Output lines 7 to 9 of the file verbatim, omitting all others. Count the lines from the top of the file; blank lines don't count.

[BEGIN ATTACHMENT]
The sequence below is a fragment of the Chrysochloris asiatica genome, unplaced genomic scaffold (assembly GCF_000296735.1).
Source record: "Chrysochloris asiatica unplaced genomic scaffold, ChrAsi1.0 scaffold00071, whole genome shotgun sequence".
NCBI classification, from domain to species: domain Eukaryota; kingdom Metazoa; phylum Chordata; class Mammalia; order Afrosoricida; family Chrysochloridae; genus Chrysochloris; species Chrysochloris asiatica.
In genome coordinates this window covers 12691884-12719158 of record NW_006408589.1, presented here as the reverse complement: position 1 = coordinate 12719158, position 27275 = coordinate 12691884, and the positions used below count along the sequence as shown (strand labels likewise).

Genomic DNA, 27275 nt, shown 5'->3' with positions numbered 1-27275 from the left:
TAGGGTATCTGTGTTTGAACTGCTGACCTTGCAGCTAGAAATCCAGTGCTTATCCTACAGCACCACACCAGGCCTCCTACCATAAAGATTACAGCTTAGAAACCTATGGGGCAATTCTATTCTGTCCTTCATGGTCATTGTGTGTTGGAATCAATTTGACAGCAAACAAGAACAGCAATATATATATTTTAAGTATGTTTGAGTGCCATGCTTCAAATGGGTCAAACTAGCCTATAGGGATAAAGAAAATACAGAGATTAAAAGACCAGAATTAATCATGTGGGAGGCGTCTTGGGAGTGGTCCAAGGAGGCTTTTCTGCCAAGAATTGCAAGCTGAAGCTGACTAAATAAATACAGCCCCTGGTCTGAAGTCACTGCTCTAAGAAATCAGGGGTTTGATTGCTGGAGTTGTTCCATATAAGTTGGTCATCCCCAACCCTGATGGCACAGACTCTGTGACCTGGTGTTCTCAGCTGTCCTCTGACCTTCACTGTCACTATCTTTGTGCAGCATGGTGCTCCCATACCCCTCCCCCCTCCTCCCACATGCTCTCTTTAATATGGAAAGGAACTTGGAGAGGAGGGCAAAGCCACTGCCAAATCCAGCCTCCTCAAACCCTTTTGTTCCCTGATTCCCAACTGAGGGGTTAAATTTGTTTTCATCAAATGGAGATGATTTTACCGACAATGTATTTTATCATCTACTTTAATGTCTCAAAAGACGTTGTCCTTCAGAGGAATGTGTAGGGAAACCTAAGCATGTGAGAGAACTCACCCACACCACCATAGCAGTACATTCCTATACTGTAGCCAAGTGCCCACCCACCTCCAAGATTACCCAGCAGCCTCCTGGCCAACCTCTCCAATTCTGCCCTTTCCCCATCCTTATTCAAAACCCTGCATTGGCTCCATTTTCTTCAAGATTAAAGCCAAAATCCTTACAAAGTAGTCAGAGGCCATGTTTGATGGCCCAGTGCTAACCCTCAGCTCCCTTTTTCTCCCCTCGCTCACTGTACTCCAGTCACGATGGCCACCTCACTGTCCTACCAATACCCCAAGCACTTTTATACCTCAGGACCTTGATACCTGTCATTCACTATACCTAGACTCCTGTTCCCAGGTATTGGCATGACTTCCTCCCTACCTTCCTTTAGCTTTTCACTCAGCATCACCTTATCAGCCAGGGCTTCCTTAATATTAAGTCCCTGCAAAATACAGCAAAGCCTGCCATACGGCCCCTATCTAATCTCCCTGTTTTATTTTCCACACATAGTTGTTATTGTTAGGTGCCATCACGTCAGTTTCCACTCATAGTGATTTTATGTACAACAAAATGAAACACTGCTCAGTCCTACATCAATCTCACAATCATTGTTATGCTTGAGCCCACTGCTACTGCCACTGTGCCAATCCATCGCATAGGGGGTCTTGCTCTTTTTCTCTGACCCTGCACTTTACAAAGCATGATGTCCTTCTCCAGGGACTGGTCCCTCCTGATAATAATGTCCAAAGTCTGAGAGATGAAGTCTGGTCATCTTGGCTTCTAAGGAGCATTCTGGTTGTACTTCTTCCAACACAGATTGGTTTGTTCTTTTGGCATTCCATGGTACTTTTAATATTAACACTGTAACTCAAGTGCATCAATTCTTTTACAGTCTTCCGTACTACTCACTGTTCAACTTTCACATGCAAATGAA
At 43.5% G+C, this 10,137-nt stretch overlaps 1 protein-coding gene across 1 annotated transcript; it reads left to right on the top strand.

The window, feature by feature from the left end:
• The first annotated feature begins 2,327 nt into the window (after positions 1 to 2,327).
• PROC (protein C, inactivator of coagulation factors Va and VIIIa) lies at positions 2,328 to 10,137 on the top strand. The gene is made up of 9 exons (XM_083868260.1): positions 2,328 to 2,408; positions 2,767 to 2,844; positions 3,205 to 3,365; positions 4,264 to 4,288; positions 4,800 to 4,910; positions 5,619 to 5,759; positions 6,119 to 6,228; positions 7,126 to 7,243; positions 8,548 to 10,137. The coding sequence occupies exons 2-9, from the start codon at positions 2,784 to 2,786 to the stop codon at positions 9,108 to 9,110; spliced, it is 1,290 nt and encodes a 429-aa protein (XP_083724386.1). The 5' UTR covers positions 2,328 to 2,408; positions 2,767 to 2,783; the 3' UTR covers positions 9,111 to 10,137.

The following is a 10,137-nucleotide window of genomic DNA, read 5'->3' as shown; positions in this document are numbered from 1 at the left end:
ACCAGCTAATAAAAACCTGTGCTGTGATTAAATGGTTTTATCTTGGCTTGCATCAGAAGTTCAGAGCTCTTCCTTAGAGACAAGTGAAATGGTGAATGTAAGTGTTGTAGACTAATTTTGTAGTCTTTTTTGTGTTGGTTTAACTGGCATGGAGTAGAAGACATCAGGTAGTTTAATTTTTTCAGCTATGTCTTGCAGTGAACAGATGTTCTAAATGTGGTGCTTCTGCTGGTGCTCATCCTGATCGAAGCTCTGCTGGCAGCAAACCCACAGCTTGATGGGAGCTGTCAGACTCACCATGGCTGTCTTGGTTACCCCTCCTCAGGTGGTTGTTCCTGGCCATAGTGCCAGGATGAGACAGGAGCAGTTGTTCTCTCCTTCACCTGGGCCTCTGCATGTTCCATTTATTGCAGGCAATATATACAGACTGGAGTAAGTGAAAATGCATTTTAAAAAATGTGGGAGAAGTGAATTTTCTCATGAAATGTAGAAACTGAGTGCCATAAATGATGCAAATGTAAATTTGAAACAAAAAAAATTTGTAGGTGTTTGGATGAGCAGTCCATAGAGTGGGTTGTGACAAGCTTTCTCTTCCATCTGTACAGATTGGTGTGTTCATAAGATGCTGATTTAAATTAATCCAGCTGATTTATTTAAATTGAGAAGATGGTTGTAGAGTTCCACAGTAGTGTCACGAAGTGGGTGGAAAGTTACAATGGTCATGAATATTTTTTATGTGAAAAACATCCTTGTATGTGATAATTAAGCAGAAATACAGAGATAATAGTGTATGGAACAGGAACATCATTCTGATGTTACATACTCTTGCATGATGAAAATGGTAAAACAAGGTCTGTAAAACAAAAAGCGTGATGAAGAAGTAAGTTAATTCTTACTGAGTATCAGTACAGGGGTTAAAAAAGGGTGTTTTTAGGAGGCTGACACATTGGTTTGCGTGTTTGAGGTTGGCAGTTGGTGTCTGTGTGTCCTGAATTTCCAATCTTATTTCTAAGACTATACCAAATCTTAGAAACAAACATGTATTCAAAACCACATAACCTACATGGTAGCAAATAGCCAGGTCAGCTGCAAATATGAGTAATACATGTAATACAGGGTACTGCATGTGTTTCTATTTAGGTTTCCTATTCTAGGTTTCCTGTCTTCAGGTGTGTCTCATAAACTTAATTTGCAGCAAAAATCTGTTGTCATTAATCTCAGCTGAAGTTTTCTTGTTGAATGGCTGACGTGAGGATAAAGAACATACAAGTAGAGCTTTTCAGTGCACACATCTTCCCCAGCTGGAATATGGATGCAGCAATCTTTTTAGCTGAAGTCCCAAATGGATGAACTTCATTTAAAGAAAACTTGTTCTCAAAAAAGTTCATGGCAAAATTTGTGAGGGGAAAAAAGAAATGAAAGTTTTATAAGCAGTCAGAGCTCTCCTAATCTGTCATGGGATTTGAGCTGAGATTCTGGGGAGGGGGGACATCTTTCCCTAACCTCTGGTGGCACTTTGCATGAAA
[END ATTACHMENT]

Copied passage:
At 43.5% G+C, this 10,137-nt stretch overlaps 1 protein-coding gene across 1 annotated transcript; it reads left to right on the top strand.

The window, feature by feature from the left end:
• The first annotated feature begins 2,327 nt into the window (after positions 1 to 2,327).